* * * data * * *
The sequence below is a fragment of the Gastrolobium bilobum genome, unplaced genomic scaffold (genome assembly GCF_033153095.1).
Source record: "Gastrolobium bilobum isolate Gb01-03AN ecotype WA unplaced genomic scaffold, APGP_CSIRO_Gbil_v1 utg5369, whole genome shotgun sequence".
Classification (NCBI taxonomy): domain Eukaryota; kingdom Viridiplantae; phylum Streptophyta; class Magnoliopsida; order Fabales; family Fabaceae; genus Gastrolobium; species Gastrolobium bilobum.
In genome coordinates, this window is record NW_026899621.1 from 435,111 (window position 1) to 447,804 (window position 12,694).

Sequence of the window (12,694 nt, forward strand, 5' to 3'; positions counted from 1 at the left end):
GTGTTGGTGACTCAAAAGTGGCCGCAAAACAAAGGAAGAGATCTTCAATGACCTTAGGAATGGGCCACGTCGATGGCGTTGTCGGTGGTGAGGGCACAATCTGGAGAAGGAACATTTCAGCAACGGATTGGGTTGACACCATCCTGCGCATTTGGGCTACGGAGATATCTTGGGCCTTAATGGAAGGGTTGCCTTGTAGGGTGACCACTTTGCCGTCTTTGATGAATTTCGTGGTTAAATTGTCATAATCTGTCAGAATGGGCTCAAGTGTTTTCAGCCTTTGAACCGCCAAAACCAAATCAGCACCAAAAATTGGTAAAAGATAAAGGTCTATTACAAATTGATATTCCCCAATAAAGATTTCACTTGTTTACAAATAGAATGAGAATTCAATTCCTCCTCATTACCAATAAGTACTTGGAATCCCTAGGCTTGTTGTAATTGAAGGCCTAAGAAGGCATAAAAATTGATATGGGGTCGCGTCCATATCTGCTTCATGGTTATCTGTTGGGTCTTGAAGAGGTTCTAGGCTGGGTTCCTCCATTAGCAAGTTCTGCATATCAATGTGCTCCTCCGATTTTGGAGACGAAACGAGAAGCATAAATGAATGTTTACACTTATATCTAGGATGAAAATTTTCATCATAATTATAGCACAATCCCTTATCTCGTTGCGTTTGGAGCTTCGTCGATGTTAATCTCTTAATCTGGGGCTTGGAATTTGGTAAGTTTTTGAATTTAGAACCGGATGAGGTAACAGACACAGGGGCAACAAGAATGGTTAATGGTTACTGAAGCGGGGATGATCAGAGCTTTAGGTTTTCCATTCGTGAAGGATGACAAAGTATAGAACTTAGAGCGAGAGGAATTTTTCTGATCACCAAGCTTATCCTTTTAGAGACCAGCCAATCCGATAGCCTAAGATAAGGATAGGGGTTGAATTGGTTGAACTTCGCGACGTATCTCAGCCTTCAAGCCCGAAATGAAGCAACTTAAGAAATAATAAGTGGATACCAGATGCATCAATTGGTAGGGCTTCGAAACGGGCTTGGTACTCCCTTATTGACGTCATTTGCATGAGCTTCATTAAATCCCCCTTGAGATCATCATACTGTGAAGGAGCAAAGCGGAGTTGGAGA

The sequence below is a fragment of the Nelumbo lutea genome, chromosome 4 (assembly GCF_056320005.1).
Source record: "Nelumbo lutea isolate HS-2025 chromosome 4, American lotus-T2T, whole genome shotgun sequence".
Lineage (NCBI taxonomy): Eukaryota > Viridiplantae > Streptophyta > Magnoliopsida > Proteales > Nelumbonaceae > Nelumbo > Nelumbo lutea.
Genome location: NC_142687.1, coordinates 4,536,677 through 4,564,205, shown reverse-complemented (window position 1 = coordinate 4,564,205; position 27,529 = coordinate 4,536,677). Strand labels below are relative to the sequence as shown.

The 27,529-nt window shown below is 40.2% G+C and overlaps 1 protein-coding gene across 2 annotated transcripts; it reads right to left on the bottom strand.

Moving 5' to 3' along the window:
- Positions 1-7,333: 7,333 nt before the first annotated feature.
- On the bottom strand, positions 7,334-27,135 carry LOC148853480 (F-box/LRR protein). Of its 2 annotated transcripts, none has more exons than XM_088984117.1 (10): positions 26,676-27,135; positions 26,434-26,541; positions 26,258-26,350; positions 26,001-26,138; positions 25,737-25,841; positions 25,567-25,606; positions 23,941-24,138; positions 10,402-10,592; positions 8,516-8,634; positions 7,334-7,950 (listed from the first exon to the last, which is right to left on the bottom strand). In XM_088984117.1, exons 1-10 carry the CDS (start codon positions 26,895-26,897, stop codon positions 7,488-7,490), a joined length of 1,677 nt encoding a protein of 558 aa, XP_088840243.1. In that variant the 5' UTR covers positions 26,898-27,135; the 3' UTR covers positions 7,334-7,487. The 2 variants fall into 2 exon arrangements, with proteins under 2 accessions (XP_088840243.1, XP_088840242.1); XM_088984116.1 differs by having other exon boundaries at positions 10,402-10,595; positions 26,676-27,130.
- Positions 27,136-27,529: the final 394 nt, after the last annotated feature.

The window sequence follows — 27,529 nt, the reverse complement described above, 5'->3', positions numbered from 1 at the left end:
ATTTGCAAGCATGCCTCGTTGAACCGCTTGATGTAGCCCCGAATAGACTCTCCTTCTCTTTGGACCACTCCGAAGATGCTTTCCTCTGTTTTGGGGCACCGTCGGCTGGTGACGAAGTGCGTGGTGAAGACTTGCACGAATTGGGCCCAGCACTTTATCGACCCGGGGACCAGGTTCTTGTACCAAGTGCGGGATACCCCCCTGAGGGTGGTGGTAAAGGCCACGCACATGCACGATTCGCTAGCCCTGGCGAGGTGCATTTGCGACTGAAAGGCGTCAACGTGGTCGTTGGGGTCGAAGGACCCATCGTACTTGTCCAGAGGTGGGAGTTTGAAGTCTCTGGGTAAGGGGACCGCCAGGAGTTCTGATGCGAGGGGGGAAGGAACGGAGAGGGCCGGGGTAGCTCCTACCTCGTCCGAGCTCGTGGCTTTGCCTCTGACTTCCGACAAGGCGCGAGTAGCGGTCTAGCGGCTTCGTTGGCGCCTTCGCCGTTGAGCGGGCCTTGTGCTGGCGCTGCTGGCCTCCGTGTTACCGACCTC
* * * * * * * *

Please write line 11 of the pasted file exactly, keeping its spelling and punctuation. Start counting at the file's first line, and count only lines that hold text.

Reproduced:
The 27,529-nt window shown below is 40.2% G+C and overlaps 1 protein-coding gene across 2 annotated transcripts; it reads right to left on the bottom strand.